Houston Chronicle columnist Fowler, who covered the Oilers for 17 seasons, has written a forthright account of a pro football team whose ineptitude is a matter of public record. He charges the team and its management with "turmoil, intrigue, backstabbing, and buffoonery." Owner Bud Adams began his business career with a grubstake from his father, head of Phillips 66 petroleum, and later was a founder of the American Football League, of which his Oilers were the champs in 1960 and 1961. The AFL and the NFL played their first merged season in 1970, and for 27 years the Houston team has never played in a Super Bowl despite having one of the strongest rosters. But front-office interference, inferior coaching and Adam's penny-pinching spelled trouble, charges Fowler, which came to a head when the owner demanded a new stadium as the price for staying put. Failing to get it and "snarling like a baboon," he moved the team to Nashville.

In a related note, the NFL has ordered the Gillette Field turf to be re-sodded for the playoffs. Michael Felger looks at the "mutual" decision between the NFL and the Patriots.

While spokesmen for the Pats and the NFL said the decision to redo the field was a mutual one between the team and the league, sources confirmed that the NFL mandated the move...If it were up to Belichick and the rest of the organization, the original field would have remained in place. Belichick held a final practice in the stadium last Wednesday before excusing his players for the weekend.

The chances of that sod taking root in a New England January is as likely as T.S. "Bud" Adams being welcomed back to Houston for SuperBowl XXXVIII. Look to see clumps of grass early in Saturday's Patriot-Titans game on the field and from the Titans owner box.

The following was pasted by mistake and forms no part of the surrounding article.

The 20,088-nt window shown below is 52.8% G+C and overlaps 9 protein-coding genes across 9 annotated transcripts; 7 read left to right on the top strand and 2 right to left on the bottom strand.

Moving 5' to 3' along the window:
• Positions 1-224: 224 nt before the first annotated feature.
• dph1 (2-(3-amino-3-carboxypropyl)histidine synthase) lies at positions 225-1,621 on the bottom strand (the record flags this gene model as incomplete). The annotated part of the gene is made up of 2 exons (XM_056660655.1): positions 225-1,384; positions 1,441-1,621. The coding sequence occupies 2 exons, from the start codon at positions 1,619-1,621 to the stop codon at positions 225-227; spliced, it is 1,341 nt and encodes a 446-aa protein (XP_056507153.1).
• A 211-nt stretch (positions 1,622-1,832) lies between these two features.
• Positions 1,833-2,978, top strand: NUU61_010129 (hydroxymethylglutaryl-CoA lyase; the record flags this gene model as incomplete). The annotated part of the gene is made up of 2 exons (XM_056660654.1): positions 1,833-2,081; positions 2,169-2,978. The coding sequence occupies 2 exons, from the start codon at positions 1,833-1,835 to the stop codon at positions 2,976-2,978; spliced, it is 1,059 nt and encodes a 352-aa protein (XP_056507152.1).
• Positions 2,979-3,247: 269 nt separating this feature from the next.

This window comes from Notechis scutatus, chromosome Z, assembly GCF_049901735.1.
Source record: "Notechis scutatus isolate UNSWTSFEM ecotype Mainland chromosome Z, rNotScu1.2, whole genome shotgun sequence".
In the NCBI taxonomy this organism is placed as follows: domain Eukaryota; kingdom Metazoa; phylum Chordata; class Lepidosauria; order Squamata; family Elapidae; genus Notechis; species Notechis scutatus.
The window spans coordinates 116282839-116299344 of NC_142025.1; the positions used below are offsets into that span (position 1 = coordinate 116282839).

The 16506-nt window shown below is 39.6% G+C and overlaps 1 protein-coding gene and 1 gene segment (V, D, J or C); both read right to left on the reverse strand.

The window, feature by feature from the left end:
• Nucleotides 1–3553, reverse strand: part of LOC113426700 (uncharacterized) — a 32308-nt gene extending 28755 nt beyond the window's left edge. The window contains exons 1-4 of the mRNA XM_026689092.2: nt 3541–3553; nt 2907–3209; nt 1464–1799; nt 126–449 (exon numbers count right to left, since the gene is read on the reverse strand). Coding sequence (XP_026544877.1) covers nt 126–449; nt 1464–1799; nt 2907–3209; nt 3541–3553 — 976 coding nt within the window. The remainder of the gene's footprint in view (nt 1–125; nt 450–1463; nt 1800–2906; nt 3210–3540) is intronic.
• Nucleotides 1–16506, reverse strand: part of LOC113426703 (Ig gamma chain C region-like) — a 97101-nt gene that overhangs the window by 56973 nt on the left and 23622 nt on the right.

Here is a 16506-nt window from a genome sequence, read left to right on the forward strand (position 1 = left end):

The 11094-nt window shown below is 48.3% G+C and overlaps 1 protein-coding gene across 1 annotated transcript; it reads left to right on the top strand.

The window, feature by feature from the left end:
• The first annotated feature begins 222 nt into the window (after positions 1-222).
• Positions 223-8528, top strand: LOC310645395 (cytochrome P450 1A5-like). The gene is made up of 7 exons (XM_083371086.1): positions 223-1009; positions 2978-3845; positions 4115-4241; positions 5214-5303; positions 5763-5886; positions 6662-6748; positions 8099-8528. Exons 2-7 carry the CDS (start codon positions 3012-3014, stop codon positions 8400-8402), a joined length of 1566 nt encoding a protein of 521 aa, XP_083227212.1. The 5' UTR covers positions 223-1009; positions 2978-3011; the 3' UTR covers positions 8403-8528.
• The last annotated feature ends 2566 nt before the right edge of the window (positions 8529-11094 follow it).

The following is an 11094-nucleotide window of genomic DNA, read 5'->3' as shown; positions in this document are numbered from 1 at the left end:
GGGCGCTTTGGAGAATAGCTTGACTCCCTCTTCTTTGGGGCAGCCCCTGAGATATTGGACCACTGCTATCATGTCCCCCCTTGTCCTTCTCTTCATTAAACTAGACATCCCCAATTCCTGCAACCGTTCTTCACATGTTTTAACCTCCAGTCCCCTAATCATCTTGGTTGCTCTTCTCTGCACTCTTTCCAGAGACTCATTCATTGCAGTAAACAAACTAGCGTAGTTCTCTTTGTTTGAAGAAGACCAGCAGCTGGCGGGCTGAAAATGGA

Bring on the Titans!

The New England Patriots kickoff the NFL post season against the Tennessee Titans Saturday night at Gillette Field. AARP candidate Gary Anderson had just enough umph in his 44 year old leg to clinch the 20-17 victory over the Baltimore Ravens with a 46 yard field goal. John Clayton catches up with the Titans retro kicker.

Anderson was fly fishing in Colorado. The Titans lost kicker Joe Nedney for the season with a knee injury. Anderson was their choice. Normally, kickers past the age of 40 don't kick field goals that are more yards in length than their age. But Anderson did it twice Saturday night, booming season-bests 45- and 46-yard field goals to lead the Titans to a 20-17 victory over the Baltimore Ravens.

The Titans final drive was aided greatly by the second asinine personal foul against Ravens OT Orlando Brown (aka Zeus). The AP says the Titans were familar with the violate nature of the baltimore god.

Defensive coordinator Jim Schwartz knew Baltimore lineman Orlando Brown well enough from his days as a scout with the Cleveland Browns that he had warned the Titans' linemen to be ready for the man nicknamed "Zeus.''

Brown did his part, pushing Titans end Jevon Kearse to the ground twice - once in the first half and again in the second half. Kearse did not react, and officials flagged Brown and the Ravens for unnecessary roughness.

The second penalty hurt the most, coming after an incomplete pass on third-and-3 in the game's final minutes. The Ravens wound up backed up to their own 20. Dave Zastudil came through with a 43-yard punt, but the Titans still got the ball at their own 37 with 2:44 left.

This was Zeus's first year back since he brought a lawsuit against the NFL after referee Jeff Triplette threw his penalty flag and it struck Zeus's right eye during a Dec. 19, 1999, game. Zeus may have suffered a flashback when Triplette took the field as referee the Titans-Ravens playoff game.

Zeus copped the help of Johnnie Cochran to sue the NFL for $200 million dollars. Cochran charged:

... that the league failed "to properly supervise and enforce rules that flags be properly weighted and thrown in a proper fashion,"

The NFL settled the lawsuit out of court with the supreme ruler of Mount Olympus.

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  • Description

    One man's take on the Super Bowl Champion New England Patriots and a look at the lighter side of media coverage on the team and the NFL. Parody is not intended as grounds for libel